Am ambitious plan to redevelop the area near Aurora (in unincorporated Arapahoe County) – a large tract once used as a military bombing range – could fail due to a lack of available water rights.
The Denver-based Lend Lease Communities LLC had said it intended to turn the former military land into a mixed-use real-estate development. The conditions for that development included obtaining enough water, and that need seemed to have been met through an agreement with the Rangeview Metropolitan District and the Pure Cycle Corporation.
Plans also involved development, by Pure Cycle, of a pipeline connecting the Arkansas River Valley to the Denver metro area; the $400 million project would carry an estimated 40,000 acre-feet annually. Some reservoir development also was in planning.
But the details evidently have proven elusive. The developers said in a letter to the state land board, “We have consistently and publicly maintained that our vision for the Lowry Range project includes a sustainable water supply that could consist of an appropriate balance between renewable and nonrenewable sources, and provides adequate wastewater treatment facilities . . . [but] We have determined that various, essential pre-development conditions set forth in the development management services agreement dated June 22, 2007, are seemingly unlikely to be met by the end of the year.”
A U.S. District Court judge has rejected an attempt by California irrigators and logging industry groups to strip protected status from five populations of wild steelhead trout.
The ruling rejects two separate challenges to steelhead protection in California. In the first case, anti-environment group Pacific Legal Foundation, which represents loggers and water users, argued that the National Marine Fisheries Service must make Endangered Species Act listing decisions based simply on the numbers of hatchery steelhead produced each year.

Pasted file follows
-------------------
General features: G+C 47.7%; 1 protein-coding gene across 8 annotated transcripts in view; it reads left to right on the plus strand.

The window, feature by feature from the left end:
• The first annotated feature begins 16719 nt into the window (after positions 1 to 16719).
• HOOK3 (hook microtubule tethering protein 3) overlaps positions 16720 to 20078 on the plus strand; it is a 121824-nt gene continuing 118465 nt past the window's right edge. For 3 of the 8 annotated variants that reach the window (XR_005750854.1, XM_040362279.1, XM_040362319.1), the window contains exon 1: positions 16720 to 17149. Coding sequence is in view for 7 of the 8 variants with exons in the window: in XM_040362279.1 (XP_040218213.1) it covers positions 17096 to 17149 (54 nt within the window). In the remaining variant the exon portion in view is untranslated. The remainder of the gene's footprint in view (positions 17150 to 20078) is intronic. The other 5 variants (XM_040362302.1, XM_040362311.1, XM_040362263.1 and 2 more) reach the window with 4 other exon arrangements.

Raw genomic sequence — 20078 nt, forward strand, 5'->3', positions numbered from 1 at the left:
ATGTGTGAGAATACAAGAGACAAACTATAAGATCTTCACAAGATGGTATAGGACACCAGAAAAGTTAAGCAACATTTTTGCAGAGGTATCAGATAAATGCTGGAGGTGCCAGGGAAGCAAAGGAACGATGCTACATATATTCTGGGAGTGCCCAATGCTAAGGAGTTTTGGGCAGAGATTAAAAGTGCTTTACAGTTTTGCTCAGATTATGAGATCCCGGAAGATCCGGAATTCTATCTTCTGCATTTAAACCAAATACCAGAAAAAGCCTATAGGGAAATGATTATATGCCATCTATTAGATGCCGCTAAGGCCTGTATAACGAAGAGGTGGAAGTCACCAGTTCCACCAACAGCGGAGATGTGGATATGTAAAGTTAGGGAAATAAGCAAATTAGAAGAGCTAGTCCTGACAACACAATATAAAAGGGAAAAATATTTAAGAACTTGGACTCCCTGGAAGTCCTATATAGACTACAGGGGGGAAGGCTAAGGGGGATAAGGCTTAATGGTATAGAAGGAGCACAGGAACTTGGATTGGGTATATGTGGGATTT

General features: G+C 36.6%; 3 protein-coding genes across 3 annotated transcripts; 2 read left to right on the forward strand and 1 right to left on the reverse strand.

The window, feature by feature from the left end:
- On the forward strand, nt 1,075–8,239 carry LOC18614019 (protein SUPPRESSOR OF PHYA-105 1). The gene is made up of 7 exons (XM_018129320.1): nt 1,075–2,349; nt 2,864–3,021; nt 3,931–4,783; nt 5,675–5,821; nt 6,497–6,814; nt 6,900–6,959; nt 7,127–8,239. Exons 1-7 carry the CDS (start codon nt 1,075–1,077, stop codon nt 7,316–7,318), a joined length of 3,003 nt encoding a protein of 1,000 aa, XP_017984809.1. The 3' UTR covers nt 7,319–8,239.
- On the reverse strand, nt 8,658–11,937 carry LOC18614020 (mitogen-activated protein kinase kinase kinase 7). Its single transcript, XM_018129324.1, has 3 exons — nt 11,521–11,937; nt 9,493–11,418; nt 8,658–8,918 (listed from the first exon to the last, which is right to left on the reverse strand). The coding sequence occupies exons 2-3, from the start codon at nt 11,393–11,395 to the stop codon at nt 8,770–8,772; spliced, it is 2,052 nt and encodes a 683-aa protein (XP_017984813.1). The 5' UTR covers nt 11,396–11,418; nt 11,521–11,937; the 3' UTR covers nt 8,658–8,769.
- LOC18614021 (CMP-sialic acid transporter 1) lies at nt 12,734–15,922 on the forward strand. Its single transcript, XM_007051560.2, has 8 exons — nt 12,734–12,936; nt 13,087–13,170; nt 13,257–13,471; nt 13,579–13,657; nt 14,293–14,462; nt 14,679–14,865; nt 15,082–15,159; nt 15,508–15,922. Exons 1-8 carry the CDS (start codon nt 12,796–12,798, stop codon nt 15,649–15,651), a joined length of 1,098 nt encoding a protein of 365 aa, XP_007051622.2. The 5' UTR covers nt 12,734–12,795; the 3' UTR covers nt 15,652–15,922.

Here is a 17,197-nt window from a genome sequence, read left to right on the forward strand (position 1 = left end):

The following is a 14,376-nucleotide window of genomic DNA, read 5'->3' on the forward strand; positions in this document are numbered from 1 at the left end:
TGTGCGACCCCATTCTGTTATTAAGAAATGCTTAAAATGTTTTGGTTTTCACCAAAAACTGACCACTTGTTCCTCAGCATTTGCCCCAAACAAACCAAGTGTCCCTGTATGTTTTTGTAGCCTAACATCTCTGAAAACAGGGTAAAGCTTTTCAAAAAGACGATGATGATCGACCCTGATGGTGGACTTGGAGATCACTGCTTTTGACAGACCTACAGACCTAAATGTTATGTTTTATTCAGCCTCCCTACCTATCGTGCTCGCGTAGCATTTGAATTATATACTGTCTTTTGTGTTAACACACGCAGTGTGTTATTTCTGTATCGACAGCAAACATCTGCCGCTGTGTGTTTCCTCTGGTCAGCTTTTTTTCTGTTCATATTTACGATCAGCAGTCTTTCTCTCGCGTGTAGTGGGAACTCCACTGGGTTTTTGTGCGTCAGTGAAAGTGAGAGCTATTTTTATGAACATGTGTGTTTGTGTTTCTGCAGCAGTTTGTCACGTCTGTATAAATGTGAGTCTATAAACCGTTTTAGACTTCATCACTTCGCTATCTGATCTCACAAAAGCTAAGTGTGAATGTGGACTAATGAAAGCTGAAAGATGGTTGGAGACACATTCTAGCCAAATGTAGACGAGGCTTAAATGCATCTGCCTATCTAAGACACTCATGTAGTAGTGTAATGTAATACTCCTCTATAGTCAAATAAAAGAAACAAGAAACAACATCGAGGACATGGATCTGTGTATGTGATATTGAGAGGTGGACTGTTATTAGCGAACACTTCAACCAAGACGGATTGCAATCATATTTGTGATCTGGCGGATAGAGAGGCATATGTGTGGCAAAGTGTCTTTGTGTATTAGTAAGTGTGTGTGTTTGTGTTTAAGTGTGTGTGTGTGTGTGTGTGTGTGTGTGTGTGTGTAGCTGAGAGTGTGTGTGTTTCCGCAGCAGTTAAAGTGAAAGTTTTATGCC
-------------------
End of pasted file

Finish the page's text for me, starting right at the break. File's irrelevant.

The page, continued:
PLF asked the court to remove five separate populations of steelhead from the list of endangered species based on the presence of hatchery fish. In the second case, a group of Central Valley irrigators argued that ocean-going Central Valley steelhead population should be removed from the endangered species list based on their opinion that freshwater resident rainbow trout might someday replace extinct steelhead populations.
The ruling marks the third time that federal courts on the West Coast have rejected arguments that all fish must be treated the same when making ESA listing decisions. In the other two rulings — issued in June, 2007 by a federal district judge in Seattle and in August, 2007 by a federal district judge in Oregon — the courts confirmed that wild and hatchery salmon and steelhead should be treated differently when assessing the health of a fish population. NMFS’s scientific advisors and experts unanimously concluded that it would be “biologically indefensible” to eliminate ESA protection for endangered salmon and steelhead based on the abundance of hatchery fish. Scientists emphasized that these fish need habitat to sustain themselves into the future while hatcheries rely on an artificial environment that doesn’t produce salmon and steelhead that survive well in the wild. PLF, however, asserted that NMFS was legally required to ignore these issues and simply count the total numbers of fish in making ESA listing decisions.
In addition, the court agreed with the conservation and fishing groups that NMFS may protect steelhead without including all freshwater resident rainbow trout in the protected population. Here again, the court found that protecting steelhead was supported by unanimous scientific evidence. The court’s ruling cites extensively from reports of three different committees of independent scientists who all confirmed that steelhead form the irreplaceable backbone of the population. The court concluded that “[i]t is undisputed that the steelhead life form is indispensable to the species as a whole. It would have been arbitrary for the agency to ignore to that reality.”
Contact: ?Steve Mashuda, Earthjustice, (206) 343-7340 x 27 ?Dougald Scott, Northern California Council Federation of Fly Fishers, (831) 427-1394 ?Kate Miller, Trout Unlimited, (503) 827-5700 ?David Hogan, Center for Biological Diversity, (760) 809-9244
The U.S. Environmental Protection Agency is approving the Navajo Nation’s application to administer the underground injection control program for oil and gas-related injection wells.
The UIC program authorizes specific waste streams to be injected, and prescribes operating measures to ensure that underground sources of drinking water are protected. Under the Navajo Nation’s UIC program, the tribe will have authority to issue permits, conduct inspections, participate in enforcement actions, and support the EPA’s annual reporting.